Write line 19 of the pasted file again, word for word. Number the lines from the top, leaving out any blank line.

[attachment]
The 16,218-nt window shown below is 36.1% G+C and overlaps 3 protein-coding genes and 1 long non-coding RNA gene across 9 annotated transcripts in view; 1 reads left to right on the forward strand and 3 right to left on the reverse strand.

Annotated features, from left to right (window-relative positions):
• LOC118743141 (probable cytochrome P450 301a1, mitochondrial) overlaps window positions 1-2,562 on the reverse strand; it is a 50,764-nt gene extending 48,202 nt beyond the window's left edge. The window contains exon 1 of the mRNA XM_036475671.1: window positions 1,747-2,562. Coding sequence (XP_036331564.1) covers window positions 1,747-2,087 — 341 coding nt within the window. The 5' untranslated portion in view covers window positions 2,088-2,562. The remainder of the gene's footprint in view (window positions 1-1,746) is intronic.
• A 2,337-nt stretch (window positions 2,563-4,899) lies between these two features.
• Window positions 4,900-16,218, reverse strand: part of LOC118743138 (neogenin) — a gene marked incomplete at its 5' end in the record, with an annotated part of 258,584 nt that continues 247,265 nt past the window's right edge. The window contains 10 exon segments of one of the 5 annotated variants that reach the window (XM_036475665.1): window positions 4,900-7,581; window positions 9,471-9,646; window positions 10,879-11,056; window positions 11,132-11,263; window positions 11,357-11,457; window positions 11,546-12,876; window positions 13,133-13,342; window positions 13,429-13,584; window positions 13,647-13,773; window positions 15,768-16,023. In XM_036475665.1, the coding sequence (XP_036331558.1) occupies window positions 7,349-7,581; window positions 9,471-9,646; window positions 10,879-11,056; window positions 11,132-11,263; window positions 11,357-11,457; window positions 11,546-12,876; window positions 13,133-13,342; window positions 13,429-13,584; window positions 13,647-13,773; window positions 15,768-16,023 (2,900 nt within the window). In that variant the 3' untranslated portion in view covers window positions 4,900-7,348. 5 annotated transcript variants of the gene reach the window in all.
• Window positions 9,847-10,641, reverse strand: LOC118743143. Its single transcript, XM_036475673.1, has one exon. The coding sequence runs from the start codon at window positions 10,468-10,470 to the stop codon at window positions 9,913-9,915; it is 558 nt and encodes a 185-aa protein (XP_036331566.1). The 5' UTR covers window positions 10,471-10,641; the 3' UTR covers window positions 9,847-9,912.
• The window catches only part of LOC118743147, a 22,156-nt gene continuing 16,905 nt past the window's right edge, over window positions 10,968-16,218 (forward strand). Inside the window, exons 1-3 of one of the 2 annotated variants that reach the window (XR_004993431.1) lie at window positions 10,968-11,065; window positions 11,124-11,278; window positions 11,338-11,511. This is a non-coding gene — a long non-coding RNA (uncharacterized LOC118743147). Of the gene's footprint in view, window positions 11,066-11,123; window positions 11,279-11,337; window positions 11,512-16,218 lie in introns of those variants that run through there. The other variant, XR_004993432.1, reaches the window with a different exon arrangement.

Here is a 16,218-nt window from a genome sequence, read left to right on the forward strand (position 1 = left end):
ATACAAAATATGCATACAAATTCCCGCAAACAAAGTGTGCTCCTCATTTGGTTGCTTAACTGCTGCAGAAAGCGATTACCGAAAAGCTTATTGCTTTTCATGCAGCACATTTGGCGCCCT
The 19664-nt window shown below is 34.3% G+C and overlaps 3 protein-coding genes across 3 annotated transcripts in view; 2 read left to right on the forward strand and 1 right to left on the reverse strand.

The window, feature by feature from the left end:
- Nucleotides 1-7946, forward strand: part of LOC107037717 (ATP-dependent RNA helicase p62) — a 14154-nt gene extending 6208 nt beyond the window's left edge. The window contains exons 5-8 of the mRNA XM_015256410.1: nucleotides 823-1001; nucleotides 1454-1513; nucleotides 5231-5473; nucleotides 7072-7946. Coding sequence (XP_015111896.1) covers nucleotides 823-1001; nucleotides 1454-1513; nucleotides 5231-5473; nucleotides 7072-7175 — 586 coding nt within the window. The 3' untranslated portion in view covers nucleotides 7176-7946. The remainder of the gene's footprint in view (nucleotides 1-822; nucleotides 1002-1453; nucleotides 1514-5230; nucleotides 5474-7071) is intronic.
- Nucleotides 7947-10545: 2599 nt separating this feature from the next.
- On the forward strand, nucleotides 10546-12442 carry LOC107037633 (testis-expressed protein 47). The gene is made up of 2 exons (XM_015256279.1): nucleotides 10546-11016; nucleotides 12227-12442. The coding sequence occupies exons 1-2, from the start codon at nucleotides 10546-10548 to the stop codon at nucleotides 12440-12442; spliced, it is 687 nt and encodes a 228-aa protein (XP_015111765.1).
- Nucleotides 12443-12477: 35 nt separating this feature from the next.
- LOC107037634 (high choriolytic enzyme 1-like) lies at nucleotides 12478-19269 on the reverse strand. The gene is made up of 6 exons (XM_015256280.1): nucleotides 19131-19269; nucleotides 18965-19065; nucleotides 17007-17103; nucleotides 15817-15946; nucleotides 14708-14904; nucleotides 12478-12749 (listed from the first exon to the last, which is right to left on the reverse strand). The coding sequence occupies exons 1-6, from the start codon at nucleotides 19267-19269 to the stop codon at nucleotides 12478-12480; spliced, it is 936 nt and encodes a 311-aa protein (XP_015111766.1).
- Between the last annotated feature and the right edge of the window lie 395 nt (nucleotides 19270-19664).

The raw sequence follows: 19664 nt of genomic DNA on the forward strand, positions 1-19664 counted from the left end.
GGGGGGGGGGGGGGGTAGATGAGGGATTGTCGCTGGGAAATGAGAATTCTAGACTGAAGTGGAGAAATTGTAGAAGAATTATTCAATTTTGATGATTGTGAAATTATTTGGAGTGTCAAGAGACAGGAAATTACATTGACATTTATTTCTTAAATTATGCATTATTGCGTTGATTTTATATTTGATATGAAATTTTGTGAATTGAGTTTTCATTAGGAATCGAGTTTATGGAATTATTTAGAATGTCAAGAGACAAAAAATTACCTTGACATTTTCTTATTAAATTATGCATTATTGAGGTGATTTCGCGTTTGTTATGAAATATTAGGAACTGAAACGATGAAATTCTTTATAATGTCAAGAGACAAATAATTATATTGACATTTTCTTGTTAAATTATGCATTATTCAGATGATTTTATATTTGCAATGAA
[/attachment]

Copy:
GGGGGGGGGGGGGGGTAGATGAGGGATTGTCGCTGGGAAATGAGAATTCTAGACTGAAGTGGAGAAATTGTAGAAGAATTATTCAATTTTGATGATTGTGAAATTATTTGGAGTGTCAAGAGACAGGAAATTACATTGACATTTATTTCTTAAATTATGCATTATTGCGTTGATTTTATATTTGATATGAAATTTTGTGAATTGAGTTTTCATTAGGAATCGAGTTTATGGAATTATTTAGAATGTCAAGAGACAAAAAATTACCTTGACATTTTCTTATTAAATTATGCATTATTGAGGTGATTTCGCGTTTGTTATGAAATATTAGGAACTGAAACGATGAAATTCTTTATAATGTCAAGAGACAAATAATTATATTGACATTTTCTTGTTAAATTATGCATTATTCAGATGATTTTATATTTGCAATGAA